Nick Bagley

Baltimore City, Maryland
Date of Alleged Crime:  November 28, 1961

Nick Donald Bagley was convicted of the murder of Donald J. Davis. Davis operated a retail meat store on Falls Road in Baltimore City. Around 7 a.m. one morning, he was found in his store lying in a pool of blood with a gunshot wound to his head. A revolver belonging to Davis was on the floor close to and pointing toward the left side of his head. He died four days later. The medical examiner reported that his findings indicated a typical self-inflicted wound.

Less than 20 minutes before Davis was found dead, he had called the sales manager for a meat wholesaler, spoke his name and then said “someone is knocking at the door” and “I think I have an early customer.” After a pause of a few seconds, Davis returned to the telephone and gave the sales manager his order then hung up without further comment. At the scene, besides the revolver, there was found a one-dollar bill, approximately $28 in change in a paper bag and $11 in change in a desk drawer. At trial, an employee testified that the Davis had left $100 in the cash register the night before, but Davis's wife testified that her husband usually took money with him each morning for operating funds. His gold watch and wallet were found on a desk and there was no evidence that any money had been taken from the wallet. Other than a butcher knife, a cigar and some stamps on the floor and the telephone receiver dangling from the hook, there were no signs that a struggle had taken place.

Three months after the shooting, Bagley, a black man, confessed to murdering Davis, but only after a week of police interrogation. At trial five witnesses testified that he was in North Carolina, not Maryland, during the entire week in which the murder was committed, if it was a murder. A first trial resulted in a hung jury; at a second, he was convicted by an all-white jury solely because he had confessed to the alleged crime. After serving 11 years of a life sentence, Bagley walked away from a work release center in Nov. 1972 and went to New York City. Three months later he was arrested in New York as a fugitive. However, through the intervention of New York authorities, Maryland agreed by 1975 to drop the extradition request and the escape charges against Bagley.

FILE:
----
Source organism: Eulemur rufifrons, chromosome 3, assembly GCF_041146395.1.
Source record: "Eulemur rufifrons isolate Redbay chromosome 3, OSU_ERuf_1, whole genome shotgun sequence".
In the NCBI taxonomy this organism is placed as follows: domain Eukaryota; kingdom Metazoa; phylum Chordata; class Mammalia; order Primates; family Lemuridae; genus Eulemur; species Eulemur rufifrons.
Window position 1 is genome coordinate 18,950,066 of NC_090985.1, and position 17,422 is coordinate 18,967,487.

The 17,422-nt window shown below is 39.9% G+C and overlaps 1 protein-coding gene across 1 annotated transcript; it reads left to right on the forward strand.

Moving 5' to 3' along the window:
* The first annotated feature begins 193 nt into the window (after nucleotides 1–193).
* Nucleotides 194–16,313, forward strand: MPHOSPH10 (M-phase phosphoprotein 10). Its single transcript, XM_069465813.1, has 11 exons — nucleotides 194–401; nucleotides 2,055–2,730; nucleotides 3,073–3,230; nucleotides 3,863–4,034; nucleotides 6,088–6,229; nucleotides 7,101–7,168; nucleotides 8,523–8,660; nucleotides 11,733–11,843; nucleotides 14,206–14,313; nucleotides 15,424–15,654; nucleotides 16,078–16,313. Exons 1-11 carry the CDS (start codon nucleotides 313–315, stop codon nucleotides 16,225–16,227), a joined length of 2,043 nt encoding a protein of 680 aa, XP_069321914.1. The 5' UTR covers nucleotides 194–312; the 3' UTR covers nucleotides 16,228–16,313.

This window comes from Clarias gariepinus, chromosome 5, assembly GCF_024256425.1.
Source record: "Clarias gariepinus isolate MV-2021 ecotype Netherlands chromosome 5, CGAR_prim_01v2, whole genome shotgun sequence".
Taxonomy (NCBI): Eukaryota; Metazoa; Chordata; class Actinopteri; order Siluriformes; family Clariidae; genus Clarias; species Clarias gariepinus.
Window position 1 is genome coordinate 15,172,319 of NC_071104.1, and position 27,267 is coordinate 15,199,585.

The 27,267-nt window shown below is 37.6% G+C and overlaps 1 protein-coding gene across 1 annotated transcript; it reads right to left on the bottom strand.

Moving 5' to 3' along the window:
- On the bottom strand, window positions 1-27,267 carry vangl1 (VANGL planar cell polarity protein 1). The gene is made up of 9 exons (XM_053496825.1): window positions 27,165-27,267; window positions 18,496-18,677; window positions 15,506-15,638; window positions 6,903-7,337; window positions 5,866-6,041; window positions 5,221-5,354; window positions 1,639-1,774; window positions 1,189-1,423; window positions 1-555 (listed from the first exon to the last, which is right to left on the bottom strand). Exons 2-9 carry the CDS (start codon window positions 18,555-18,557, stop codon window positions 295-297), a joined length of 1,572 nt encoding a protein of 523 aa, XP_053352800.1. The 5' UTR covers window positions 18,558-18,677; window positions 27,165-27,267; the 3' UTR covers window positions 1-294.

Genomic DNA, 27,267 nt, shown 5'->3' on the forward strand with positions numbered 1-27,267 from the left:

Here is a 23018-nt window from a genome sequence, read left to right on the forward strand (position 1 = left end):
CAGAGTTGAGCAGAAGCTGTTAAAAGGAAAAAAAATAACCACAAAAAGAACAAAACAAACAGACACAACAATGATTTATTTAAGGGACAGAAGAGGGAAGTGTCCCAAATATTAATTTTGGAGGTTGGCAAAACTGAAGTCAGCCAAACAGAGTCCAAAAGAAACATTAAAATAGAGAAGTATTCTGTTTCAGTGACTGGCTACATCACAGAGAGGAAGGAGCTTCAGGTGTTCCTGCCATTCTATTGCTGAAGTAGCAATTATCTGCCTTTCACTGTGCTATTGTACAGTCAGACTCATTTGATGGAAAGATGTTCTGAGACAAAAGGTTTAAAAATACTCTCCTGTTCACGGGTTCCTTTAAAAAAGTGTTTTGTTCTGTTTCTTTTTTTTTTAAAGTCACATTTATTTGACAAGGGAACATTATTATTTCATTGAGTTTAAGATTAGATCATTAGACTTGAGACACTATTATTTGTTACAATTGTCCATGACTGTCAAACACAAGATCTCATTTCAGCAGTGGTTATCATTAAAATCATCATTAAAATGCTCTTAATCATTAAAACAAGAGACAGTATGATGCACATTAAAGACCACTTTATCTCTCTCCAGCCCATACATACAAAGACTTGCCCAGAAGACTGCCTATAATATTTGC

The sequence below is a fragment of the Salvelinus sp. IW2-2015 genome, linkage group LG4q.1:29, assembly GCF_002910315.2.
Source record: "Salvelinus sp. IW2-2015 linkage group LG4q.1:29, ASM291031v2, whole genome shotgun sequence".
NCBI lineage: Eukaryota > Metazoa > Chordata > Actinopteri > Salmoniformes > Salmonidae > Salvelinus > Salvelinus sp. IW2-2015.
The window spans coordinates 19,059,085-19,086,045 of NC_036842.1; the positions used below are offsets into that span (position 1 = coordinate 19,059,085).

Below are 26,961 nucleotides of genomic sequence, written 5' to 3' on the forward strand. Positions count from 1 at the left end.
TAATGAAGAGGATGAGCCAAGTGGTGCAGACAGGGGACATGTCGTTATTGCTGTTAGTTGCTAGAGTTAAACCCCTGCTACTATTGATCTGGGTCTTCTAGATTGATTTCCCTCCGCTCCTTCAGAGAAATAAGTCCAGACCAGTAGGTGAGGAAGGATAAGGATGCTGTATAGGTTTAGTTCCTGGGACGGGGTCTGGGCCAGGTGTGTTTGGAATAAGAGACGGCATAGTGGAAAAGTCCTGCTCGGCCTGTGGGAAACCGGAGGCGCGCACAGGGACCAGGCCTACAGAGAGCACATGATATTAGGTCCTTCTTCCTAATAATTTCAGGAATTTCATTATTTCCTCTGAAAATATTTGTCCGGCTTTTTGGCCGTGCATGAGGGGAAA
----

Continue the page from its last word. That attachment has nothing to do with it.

In 1986, while visiting California, Bagley was arrested on an outstanding warrant from New Jersey for failure to appear in court. Bagley contended the warrant was for his look-alike brother. However, after his arrest, a 1972 Maryland warrant was discovered that should have been recalled. On the advice of a public defender, Bagley unwisely waived extradition and ended up in Maryland serving the remainder of his life sentence that was thought to be forever in the past. The Maryland Parole Board rejected a request to commute Bagley's sentence. No information could be found on subsequent events, but Bagley's sentence carried a 15-year minimum of which he had served 13. The Center on Wrongful Convictions lists Bagley as an exonerated person.  [3/09]


References:  Bagley v. State, NY Times

Posted in:  Victims of the State, Maryland Cases, Homicides That Are Possible Suicides